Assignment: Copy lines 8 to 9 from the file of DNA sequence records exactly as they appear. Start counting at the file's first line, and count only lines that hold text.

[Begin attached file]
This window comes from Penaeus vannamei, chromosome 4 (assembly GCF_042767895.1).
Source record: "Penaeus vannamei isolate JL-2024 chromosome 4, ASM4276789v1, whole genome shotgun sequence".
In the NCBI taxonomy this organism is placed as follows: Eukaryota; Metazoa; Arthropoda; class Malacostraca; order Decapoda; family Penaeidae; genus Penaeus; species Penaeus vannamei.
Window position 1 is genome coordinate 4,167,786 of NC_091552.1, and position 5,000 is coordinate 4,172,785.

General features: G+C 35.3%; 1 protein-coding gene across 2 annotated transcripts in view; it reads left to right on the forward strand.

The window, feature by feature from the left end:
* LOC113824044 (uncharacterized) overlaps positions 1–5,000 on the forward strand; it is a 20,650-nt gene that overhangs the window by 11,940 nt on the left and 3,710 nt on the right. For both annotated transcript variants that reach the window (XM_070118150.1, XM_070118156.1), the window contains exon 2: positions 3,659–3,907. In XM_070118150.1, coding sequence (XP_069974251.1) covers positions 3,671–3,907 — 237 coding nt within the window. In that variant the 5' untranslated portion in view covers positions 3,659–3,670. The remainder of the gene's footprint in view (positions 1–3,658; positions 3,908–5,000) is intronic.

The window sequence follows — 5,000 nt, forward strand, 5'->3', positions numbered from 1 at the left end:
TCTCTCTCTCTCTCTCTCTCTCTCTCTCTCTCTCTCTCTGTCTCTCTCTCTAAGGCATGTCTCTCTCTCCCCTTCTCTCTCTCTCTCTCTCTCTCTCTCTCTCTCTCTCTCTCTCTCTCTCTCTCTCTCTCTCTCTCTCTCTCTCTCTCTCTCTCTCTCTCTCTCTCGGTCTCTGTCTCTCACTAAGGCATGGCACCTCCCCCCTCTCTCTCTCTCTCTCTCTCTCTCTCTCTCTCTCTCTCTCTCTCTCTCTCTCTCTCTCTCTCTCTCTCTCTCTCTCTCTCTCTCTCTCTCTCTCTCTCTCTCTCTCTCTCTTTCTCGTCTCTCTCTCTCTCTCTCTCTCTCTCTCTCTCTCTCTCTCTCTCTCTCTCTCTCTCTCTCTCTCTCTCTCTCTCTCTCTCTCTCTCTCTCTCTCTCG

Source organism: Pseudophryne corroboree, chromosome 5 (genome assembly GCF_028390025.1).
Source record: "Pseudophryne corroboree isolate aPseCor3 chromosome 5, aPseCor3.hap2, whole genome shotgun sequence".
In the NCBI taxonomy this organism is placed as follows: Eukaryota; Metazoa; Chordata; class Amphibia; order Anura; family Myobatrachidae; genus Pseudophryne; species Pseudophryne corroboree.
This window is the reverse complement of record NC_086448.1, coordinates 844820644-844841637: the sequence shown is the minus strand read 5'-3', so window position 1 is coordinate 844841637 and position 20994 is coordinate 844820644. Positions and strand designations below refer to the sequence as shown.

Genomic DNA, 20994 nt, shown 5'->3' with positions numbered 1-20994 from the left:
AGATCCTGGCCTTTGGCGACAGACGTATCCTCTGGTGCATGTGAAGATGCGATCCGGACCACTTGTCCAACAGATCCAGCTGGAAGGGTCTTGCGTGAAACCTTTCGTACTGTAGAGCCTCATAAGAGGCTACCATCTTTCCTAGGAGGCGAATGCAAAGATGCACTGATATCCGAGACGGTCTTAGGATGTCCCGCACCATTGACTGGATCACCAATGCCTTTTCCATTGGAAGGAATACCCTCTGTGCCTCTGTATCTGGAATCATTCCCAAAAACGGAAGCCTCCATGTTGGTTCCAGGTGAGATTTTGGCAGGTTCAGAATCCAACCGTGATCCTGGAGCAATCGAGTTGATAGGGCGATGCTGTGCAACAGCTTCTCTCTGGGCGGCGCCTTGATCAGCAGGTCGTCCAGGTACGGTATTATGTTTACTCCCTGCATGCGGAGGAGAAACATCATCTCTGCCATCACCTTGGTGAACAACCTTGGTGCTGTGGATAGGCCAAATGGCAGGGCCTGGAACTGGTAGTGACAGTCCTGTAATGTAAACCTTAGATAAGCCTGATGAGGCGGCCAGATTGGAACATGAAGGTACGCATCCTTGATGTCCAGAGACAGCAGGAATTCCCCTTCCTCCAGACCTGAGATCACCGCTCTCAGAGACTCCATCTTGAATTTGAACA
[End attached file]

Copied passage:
The window sequence follows — 5,000 nt, forward strand, 5'->3', positions numbered from 1 at the left end:
TCTCTCTCTCTCTCTCTCTCTCTCTCTCTCTCTCTCTCTGTCTCTCTCTCTAAGGCATGTCTCTCTCTCCCCTTCTCTCTCTCTCTCTCTCTCTCTCTCTCTCTCTCTCTCTCTCTCTCTCTCTCTCTCTCTCTCTCTCTCTCTCTCTCTCTCTCTCTCTCTCTCTCGGTCTCTGTCTCTCACTAAGGCATGGCACCTCCCCCCTCTCTCTCTCTCTCTCTCTCTCTCTCTCTCTCTCTCTCTCTCTCTCTCTCTCTCTCTCTCTCTCTCTCTCTCTCTCTCTCTCTCTCTCTCTCTCTCTCTCTCTCTCTCTCTTTCTCGTCTCTCTCTCTCTCTCTCTCTCTCTCTCTCTCTCTCTCTCTCTCTCTCTCTCTCTCTCTCTCTCTCTCTCTCTCTCTCTCTCTCTCTCTCTCTCTCG